met her one time and I will always cherish those few hours that we spent together
— talking about the memories of her childhood in Gonzales,
Tillie Bright was one of those people that you meet for the
first time and feel you've known them forever. She made a lasting impression on
me and my only regret is that I won't be able to visit with her again.
Mrs. Bright passed away on July 20, 1999, at the age of 89.
being somewhat troubled over the best way to write this introduction for the following
article from her book. But finally, the thought came to me that this shouldn't
be done with any sadness of heart. Tillie wouldn't have wanted it that way.
recollection of her from our brief meeting was that she loved her God, her family,
and her town. She lived through the hard times and the good times. She had a zest
for life and was always looking for a "new project."
Those of us concerned
with history are very fortunate, because most of Tillie's projects involved preserving
the history of her town, Gonzales,
Texas. She saved newspaper clippings for years about anything that she considered
important to the history of Gonzales.
Bright left behind some history of her own for us all to enjoy. Her book: A
River, A Town, and Memories is an eyewitness account of life in Gonzales
during the 1920s and 1930s.
When I read the book, it brought back memories
of stories told in my family down through the years. I believe it will affect
most folks that way.
One other thing I want to share about Mrs. Bright.
During my interview with her, Tillie made sure I was aware of her religious preference.
"Did I tell you I was Methodist?" she asked. In fact she had — several
The following is an excerpt from the book: A River, A Town,
and Memories by Tillie McGill Bright.
Bright shares a memory about her school days in Gonzales,
brothers, my sister and I attended the same school and had the same teachers except
for a few who did not remain in the system very long. Therefore, we passed good
and bad reports of our teachers to those who followed us. I liked and obeyed all
of my teachers.
I started first grade in the grammar school in 1917. The
interior of the building was varnished woodwork with a wide staircase leading
to the upper floor. To be a student on the upper floor was the goal of my life
Everything was so neat and orderly. I enjoyed the smell of the beeswax
polish when I entered the building, for the janitor kept the floors and staircase
When I started school, I walked nine blocks with my brother.
Later, I walked with my sister and younger brother. There was nothing unusual
about walking. Every student walked to school. Motor vehicles were just beginning
to appear on our streets, and we weren't allowed to ride a horse or mule to school,
although some students did at country schools.
The students gathered on
the school playgrounds at 8:30 on school days and played until a bell rang. Then
we rushed to the wide front sidewalk and stood in line quietly. Not a sound or
shuffle did we make.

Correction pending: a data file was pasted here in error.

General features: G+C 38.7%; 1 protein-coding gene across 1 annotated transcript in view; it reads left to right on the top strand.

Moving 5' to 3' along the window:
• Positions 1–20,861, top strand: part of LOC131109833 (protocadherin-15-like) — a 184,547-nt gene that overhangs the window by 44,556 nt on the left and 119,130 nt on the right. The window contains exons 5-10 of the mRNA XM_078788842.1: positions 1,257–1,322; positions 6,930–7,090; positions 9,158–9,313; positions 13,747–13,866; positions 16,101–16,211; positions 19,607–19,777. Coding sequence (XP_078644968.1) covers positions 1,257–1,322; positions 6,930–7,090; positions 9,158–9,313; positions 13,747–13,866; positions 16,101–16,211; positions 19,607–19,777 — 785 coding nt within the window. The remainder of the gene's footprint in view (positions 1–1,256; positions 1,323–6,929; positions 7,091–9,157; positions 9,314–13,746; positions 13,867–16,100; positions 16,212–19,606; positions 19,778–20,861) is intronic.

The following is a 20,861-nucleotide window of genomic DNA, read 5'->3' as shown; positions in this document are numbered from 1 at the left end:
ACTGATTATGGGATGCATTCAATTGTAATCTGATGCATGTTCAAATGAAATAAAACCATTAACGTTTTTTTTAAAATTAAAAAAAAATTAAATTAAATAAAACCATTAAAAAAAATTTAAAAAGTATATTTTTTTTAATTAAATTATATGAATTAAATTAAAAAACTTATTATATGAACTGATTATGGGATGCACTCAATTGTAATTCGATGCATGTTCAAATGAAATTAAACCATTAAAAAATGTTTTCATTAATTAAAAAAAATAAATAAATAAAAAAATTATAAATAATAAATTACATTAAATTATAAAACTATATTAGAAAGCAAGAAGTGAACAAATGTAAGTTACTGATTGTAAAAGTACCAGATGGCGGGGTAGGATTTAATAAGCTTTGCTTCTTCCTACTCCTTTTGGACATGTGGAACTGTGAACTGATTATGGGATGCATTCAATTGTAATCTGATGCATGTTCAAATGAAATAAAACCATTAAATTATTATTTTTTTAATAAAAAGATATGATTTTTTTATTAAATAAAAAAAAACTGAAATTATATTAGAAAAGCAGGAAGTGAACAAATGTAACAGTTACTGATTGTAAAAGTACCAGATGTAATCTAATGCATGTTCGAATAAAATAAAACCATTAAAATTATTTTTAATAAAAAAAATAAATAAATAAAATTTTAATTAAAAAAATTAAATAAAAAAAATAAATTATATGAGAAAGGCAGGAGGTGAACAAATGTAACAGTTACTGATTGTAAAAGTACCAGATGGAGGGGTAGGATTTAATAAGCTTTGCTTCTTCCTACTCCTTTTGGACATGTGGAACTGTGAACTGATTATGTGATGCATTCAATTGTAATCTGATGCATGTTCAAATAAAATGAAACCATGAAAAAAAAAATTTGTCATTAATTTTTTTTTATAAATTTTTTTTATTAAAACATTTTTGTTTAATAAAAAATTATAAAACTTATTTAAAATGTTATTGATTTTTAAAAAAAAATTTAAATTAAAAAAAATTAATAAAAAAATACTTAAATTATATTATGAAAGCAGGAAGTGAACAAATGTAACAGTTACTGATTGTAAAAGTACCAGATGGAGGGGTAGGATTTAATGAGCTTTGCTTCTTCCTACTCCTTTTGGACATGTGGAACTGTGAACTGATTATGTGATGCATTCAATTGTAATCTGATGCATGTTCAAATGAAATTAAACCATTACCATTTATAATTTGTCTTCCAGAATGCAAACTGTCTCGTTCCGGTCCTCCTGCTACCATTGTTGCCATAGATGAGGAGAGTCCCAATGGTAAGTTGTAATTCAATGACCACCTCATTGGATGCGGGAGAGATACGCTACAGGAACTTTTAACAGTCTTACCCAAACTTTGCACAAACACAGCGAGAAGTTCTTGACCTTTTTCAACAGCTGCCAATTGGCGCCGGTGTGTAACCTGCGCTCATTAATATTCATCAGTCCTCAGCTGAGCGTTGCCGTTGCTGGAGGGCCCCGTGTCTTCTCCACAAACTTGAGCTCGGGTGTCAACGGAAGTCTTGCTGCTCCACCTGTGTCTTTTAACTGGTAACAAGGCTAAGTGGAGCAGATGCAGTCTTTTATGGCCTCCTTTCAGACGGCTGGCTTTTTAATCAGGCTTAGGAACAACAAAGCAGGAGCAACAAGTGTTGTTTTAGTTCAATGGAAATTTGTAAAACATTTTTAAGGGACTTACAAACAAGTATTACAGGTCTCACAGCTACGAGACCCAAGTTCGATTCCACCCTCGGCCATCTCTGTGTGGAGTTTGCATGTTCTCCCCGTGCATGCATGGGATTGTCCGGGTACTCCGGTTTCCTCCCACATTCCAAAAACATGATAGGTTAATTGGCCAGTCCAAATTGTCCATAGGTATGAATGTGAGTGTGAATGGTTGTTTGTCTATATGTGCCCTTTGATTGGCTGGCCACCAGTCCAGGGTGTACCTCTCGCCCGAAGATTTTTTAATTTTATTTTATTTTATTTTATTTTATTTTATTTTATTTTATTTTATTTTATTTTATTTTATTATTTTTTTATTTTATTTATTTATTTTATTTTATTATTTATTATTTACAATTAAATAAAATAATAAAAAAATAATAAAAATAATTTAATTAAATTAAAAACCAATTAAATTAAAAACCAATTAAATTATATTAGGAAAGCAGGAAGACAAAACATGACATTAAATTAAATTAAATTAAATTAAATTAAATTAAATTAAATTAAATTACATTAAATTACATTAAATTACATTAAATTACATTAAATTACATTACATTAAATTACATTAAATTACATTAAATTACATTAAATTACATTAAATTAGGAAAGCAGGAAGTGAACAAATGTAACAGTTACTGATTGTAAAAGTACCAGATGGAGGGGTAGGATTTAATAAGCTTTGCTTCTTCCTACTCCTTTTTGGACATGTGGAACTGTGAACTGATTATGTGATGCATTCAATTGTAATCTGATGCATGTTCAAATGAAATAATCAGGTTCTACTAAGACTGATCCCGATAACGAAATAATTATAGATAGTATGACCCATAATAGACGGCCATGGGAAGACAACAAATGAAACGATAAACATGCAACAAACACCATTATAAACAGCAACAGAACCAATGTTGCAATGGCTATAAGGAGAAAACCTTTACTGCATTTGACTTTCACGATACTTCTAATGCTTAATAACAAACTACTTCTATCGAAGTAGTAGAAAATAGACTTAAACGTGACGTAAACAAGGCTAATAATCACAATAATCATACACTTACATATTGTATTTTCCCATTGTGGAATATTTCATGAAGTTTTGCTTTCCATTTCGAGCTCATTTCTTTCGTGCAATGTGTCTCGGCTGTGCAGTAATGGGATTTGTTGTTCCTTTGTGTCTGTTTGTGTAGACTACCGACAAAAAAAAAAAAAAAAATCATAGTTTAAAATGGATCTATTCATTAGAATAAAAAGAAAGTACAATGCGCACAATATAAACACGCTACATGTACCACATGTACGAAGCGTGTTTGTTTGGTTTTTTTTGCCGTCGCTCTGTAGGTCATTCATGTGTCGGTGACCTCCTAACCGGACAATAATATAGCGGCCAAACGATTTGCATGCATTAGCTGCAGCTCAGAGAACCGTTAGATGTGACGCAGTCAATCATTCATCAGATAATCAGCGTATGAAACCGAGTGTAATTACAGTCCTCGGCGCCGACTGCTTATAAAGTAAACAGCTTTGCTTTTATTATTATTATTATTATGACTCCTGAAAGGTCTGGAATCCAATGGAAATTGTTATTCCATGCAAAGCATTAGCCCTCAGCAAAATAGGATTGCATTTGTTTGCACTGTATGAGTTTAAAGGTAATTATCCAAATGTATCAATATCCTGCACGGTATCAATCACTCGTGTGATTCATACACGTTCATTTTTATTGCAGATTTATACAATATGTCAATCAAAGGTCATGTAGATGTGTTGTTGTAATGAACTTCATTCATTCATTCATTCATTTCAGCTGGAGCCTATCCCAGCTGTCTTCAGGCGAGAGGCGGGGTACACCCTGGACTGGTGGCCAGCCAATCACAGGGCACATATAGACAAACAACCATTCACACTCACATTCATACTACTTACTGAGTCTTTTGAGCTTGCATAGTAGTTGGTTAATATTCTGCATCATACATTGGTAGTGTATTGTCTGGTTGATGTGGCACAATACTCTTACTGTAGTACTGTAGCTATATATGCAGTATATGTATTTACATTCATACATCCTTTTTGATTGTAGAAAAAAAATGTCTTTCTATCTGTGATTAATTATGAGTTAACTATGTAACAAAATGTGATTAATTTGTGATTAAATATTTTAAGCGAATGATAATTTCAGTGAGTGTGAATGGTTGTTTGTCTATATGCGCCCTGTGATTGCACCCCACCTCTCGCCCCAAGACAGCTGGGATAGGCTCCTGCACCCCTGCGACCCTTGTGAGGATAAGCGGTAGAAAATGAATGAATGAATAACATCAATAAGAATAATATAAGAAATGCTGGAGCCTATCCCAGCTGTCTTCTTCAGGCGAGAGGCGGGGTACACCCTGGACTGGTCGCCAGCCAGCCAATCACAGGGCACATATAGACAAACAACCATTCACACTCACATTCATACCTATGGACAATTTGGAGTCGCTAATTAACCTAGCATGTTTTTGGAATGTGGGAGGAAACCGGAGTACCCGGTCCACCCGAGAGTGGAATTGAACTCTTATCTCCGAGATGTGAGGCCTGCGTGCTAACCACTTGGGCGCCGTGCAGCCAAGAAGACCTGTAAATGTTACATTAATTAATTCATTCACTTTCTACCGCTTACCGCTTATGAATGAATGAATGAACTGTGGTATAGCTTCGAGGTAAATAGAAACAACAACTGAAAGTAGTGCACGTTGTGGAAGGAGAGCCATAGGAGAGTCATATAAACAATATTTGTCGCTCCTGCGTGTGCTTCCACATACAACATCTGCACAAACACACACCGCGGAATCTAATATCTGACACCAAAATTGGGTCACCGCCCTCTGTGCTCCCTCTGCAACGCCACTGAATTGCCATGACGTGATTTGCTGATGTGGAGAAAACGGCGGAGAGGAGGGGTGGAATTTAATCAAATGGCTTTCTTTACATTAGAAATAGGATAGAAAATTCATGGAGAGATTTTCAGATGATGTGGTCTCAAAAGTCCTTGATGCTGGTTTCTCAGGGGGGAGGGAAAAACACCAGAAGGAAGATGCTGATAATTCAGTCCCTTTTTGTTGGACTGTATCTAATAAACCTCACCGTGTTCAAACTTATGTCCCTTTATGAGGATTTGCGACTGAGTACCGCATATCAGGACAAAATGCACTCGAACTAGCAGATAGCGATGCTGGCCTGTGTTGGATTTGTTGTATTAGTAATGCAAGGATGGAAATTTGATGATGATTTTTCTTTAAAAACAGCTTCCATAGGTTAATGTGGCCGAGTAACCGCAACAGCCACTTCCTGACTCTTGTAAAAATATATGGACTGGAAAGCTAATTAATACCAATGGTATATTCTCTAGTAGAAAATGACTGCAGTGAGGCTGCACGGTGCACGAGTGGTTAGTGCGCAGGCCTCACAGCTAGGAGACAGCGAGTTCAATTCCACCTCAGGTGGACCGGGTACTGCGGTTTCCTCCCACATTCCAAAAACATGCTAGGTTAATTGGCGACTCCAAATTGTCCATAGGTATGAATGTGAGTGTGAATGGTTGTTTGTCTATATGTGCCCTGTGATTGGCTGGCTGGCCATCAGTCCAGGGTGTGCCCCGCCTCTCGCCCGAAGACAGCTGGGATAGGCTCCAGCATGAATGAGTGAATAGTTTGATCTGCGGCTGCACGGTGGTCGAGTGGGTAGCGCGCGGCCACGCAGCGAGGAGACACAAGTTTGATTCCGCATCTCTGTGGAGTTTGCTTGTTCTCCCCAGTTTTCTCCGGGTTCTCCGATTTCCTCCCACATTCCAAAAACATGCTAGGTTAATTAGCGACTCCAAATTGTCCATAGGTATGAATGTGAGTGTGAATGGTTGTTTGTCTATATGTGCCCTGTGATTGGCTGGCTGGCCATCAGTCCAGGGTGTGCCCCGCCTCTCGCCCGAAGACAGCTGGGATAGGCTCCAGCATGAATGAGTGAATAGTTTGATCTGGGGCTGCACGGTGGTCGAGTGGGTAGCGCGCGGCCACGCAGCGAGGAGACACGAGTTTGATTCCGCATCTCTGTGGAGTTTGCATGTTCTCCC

Then a teacher put a record (or disc) on the Victrola
and we marched into the main hall to the sound of marching music. I thought it
was grand. We marched to our rooms, stood by our desks, and sat down when the
teacher said we could.
There were rules and there were RULES! (1) Raise
your hand for permission to speak, to put papers in the wastebasket, to leave
the room (if necessary). (2) Do not speak to your classmates, and put your books
in your desk, but quietly. It sounds regimental, but it worked. This routine was
followed until we were promoted to upstairs classes.
Most children were
taught obedience at home, and at school they were just a little bit afraid of
the teachers. This was a new experience, and it was best to behave, or a note
would be sent home to mamma and papa. I never witnessed a student being punished
with a paddle, but some were sent to the cloakroom to think matters over.
The cloakroom was next to every classroom, and its purpose was to contain coats,
hats and lunch pails. Speaking of lunch pails may make everyone wonder about our
Some children had pails in which their mothers placed
a sandwich and an apple or cookie. These pails were usually made of tin which
had once contained jelly or molasses.
Some lunches were leftovers from
the meal at home, such as bacon, biscuits or homemade bread spread with butter.
Lunch was available at school on rainy days for a nickel. It was just a bowl of
stew and a slice of bread, but it tasted good.
There were many plays
in grammar and high school. I was in a play once on the high school stage with
parents and friends invited to watch. We danced to the tune "Just Let a Smile
Be Your Umbrella."
There were sixteen boys and girls, or rather sixteen
girls with eight dressed like boys. I was short and small and had short hair,
so I was asked to be a boy. I borrowed a suit from a boy in my class and smoothed
my hair back with grease so I would resemble a boy. We were boy and girl partners,
and we sang and danced and thoroughly enjoyed ourselves.
I just remembered
my other stage appearance when I was in grammar school. In a little play the students
dressed like flowers and vegetables, and I was a cabbage.
is best forgotten.
10, 2011 column
Schoolhouses | Texas Towns | Books
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